One way of thinking of users are actual accounts which a person could log into on your server.
But a more common view of users, which you should get used to for administration, is more like a system role.
For example, if you install apache, you will see apache running as 'http' or 'apache' user. That is a legit user on your system, but noone could login as 'http' or 'apache'.
Users should not be thought of as a scary thing. It is okay to have a lot of different users on your system. The real keys to the kingdom are in the root access and the ability to use sudo to access other user accounts.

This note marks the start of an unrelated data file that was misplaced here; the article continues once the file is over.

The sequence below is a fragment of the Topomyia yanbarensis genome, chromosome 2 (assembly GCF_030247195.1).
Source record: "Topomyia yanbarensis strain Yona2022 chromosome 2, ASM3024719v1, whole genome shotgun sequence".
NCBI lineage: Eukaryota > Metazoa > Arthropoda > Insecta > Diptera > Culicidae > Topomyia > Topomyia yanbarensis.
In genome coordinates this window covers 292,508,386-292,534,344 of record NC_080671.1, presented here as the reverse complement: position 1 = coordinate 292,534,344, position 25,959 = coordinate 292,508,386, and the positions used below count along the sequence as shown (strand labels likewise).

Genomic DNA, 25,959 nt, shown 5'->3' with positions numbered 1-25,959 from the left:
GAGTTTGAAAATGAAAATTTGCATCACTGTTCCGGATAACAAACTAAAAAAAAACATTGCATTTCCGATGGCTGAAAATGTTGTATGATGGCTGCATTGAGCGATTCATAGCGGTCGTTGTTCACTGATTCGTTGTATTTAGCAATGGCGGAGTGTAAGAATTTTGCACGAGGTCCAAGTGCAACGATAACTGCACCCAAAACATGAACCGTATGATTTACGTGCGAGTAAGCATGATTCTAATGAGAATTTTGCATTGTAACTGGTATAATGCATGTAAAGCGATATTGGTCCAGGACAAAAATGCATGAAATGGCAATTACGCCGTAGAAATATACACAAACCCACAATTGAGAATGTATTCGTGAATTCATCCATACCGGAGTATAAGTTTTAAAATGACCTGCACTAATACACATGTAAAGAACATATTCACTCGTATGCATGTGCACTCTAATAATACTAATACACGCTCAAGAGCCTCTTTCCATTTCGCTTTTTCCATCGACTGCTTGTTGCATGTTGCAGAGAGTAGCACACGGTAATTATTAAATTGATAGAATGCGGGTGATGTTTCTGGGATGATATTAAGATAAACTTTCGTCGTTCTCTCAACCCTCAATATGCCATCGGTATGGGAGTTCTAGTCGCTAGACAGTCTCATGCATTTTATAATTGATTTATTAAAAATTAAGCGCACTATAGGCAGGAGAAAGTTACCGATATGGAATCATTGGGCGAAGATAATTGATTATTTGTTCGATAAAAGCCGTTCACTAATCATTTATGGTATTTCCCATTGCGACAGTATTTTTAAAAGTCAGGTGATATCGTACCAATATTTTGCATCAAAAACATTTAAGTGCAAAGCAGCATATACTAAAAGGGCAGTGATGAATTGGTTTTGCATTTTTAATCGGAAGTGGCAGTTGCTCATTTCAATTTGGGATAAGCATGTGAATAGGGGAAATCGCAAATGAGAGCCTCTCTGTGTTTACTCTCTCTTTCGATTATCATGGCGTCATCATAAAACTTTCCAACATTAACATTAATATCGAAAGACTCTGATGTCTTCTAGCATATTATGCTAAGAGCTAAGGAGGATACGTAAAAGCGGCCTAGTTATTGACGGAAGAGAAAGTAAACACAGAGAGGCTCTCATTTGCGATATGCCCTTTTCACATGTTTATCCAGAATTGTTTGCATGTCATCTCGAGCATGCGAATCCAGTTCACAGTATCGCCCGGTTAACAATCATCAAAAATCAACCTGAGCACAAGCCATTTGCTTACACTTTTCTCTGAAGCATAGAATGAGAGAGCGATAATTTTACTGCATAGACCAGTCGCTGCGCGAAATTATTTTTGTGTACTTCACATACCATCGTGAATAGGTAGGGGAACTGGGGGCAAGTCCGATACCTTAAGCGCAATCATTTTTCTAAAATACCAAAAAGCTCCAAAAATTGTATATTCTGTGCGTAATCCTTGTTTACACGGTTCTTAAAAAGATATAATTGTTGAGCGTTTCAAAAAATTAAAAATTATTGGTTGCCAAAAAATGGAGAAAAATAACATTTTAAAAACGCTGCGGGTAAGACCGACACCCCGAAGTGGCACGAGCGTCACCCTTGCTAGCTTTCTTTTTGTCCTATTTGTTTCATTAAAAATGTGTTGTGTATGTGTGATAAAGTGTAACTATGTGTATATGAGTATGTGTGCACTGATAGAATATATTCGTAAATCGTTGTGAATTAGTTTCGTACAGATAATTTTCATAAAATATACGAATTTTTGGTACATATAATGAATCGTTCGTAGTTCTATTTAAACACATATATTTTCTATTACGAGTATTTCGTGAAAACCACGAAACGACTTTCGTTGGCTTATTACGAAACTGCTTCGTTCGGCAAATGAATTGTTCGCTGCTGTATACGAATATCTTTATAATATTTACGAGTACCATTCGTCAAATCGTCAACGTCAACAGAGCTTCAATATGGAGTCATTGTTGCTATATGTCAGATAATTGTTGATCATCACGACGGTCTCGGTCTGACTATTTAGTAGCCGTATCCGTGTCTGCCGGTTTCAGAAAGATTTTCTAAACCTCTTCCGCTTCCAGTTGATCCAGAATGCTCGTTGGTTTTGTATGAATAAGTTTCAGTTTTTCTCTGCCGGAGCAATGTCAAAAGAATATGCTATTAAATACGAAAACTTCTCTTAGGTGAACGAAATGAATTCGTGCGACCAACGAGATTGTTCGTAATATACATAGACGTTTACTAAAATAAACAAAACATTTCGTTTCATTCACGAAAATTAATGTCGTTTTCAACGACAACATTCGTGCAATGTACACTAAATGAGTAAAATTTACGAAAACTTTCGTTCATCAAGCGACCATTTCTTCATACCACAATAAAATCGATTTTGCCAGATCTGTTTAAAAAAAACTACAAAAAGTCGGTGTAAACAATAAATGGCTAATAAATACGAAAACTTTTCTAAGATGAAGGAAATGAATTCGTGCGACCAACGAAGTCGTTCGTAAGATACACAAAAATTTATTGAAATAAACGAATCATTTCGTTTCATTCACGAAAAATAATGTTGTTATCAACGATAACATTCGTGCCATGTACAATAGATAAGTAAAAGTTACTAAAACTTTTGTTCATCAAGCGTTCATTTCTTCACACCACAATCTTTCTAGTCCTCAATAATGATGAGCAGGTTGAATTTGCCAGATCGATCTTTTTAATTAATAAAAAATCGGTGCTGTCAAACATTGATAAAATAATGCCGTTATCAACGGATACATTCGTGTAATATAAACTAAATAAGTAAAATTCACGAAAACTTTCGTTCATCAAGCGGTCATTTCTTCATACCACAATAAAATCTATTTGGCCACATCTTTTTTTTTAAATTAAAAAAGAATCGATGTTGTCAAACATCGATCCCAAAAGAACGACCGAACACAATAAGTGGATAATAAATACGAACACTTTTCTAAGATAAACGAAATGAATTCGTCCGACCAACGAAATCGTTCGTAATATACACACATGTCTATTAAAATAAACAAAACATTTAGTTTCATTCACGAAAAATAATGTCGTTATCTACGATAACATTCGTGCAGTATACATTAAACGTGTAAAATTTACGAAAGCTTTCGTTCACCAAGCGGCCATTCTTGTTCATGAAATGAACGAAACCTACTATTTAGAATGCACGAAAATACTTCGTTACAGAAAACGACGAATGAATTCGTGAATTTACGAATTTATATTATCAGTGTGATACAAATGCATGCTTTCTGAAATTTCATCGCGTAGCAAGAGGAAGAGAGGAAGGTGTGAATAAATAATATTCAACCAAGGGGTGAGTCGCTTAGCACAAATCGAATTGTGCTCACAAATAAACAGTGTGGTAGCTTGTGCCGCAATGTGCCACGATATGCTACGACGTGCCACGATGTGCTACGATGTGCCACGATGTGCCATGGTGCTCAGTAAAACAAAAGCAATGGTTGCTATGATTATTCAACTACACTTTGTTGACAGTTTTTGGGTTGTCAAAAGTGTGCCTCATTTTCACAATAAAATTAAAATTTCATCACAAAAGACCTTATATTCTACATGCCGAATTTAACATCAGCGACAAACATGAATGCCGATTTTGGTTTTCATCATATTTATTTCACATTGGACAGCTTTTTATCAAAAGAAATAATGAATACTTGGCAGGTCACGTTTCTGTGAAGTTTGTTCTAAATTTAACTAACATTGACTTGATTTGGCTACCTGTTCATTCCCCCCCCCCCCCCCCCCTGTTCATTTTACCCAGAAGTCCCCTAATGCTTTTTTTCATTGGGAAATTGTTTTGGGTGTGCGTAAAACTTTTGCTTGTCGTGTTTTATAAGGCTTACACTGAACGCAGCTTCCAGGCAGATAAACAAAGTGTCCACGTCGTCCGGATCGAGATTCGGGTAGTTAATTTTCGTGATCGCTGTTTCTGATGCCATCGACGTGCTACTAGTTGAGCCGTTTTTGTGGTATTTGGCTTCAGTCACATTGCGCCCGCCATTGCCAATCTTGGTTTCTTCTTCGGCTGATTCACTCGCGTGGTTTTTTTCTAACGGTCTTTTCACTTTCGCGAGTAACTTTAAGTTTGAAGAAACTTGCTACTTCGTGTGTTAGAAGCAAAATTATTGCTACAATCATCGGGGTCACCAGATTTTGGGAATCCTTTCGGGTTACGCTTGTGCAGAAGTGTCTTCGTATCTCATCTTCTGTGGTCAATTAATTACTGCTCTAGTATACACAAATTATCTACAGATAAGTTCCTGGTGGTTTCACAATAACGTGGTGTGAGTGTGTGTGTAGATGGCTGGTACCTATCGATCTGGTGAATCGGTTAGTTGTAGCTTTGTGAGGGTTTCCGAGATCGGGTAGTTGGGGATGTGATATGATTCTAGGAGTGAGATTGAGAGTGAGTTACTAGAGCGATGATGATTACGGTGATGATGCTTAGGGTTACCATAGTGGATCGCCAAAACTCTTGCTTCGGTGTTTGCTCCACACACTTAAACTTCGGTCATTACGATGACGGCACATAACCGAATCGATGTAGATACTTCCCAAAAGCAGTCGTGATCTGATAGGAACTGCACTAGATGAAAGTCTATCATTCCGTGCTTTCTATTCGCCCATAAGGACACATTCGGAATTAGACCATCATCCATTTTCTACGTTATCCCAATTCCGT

As long as you keep root locked down and secure, and don't give anyone else sudo access, you can have a lot of users and stay safe.
Just remember files execute as the user who owns that file. So if you have a script in a file owned by root, that script could be very powerful because the commands it runs are carried out as if root were invoking those commands. The file inherits the same privileges, but also the same restrictions, as are held by the user which owns the file.
This is why apache runs as 'apache'. In a way, it protects the rest of the server if 'apache' user ever got compromised. That is just an example, but the general principle applies to the big picture.